Google will pay Indiana $20 million to resolve the state’s lawsuit against the technology giant over allegedly deceptive location tracking practices, state Attorney General Todd Rokita announced. Rokitas filed a separate lawsuit against Google when negotiations between the company and a coalition of state attorneys general stalled, he said. Those states agreed to a $391.5 million settlement with the company in November. As a result of the separate lawsuit, Indiana received about twice as much money as it would have under the deal with the 40 states in the coalition, Rokita said in his announcement. States began investigating after a 2018 Associated Press story that found that Google continued to track people’s location data even after they opted out of such tracking by disabling a feature the company called “location history.” Google did not admit to any wrongdoing as part of the deal with Indiana. Indiana’s lawsuit alleged Google uses location data to build detailed user profiles and target ads. It alleged that the company has deceived and misled users about its practices since at least 2014. Rokita said he sued Google because even a limited amount of location data can expose a person’s identity and routines. Such data can be used to infer personal details such as political or religious affiliation, income, health status or participation in support groups, as well as major life events such as marriage and the birth of children, he said.

U.K. Cost-of-Living Payments: Three Installments Totaling £900 Confirmed
by BBC

Eight million people receiving benefits and on low incomes will receive their £900 cost-of-living payments in three instalments, the government has said. The first payment of £301 will be made in the spring, with a second of £300 in the autumn and a final £299 instalment in the spring of 2024. Exact dates are yet to be finalised, but ministers said the money would help households with high energy bills. A £400 discount for all energy billpayers looks set to end by April. Charities have called on the government to do more to protect vulnerable households from soaring costs, claiming that support had not improved for those already struggling. The government also confirmed that a £150 cost-of-living payment would automatically go to those with disabilities during the summer, and a further £300 payment would be paid to pensioners during the winter of 2023-24. Cost-of-living payments have provided additional support for more vulnerable households, or those with higher energy costs, since the summer. The government also set a cap on the unit price of energy for households, which means the typical household pays £2,500 a year. This will rise to £3,000 a year when the cap is reset in April. However, the universal £400 discount, which is being paid in monthly instalments over this winter is not expected to be continued.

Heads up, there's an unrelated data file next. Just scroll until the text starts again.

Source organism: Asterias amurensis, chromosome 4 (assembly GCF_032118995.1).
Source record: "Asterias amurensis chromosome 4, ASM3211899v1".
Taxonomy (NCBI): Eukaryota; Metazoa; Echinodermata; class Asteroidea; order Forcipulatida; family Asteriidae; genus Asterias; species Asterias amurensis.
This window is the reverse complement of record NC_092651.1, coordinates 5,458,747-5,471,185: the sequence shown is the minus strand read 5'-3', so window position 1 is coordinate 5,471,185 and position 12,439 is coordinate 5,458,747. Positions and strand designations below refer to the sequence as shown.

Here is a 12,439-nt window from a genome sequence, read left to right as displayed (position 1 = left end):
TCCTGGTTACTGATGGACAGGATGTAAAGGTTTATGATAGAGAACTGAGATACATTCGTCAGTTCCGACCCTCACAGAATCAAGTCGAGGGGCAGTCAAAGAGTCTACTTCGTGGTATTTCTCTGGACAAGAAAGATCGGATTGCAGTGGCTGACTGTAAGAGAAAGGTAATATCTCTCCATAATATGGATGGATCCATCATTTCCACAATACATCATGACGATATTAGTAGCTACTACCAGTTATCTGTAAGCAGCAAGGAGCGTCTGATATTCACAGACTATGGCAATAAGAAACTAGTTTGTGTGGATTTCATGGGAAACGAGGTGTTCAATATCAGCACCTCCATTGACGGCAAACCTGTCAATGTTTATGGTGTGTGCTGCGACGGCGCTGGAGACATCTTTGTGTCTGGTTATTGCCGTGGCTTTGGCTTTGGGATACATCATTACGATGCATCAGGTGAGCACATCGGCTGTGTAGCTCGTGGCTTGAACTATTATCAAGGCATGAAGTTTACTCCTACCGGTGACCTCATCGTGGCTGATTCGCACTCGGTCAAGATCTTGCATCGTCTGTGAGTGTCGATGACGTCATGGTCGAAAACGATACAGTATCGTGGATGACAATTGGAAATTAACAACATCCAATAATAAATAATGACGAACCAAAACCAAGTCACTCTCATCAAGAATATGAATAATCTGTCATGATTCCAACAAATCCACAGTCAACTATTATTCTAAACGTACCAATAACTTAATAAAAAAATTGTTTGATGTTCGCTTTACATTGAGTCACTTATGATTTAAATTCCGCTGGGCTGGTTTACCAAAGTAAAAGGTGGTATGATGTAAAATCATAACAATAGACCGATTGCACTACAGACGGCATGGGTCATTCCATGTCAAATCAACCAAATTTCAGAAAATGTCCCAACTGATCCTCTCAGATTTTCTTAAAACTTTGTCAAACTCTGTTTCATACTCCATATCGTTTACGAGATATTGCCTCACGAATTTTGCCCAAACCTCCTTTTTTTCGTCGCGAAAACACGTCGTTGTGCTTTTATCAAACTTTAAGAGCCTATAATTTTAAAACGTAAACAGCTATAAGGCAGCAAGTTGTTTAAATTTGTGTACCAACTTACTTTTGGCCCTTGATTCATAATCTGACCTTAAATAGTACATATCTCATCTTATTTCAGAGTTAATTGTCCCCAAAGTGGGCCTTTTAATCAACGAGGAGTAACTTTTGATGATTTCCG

Japan's Business Owners Can't Find Successors as Young Dwindle
by New York Times

Hidekazu Yokoyama has spent three decades building a thriving logistics business on Japan’s snowy northern island of Hokkaido, an area that provides much of the country’s milk. Last year, he decided to give it all away. It was a radical solution for a problem that has become increasingly common in Japan, the world’s grayest society. As the country’s birthrate has plummeted and its population has grown older, the average age of business owners has risen to around 62. Nearly 60 percent of the country’s businesses report that they have no plan for what comes next. While Mr. Yokoyama, 73, felt too old to carry on much longer, quitting wasn’t an option: Too many farmers had come to depend on his company. “I definitely couldn’t abandon the business,” he said. But his children weren’t interested in running it. Neither were his employees. And few potential owners wanted to move to the remote, frozen north. So he placed a notice with a service that helps small-business owners in far-flung locales find someone to take over. The advertised sale price: zero yen. Mr. Yokoyama’s struggle symbolizes one of the most potentially devastating economic impacts of Japan’s aging society. It is inevitable that many small- and medium-size companies will go out of business as the population shrinks, but policymakers fear that the country could be hit by a surge in closures as aging owners retire en masse. In an apocalyptic 2019 presentation, Japan’s trade ministry projected that by 2025, around 630,000 profitable businesses could close up shop, costing the economy $165 billion and as many as 6.5 million jobs. Economic growth is already anemic, and the Japanese authorities have sprung into action in hopes of averting a catastrophe. Government offices have embarked on public relations campaigns to educate aging owners about options for continuing their businesses beyond their retirements and have set up service centers to help them find buyers. To sweeten the pot, the authorities have introduced large subsidies and tax breaks for new owners.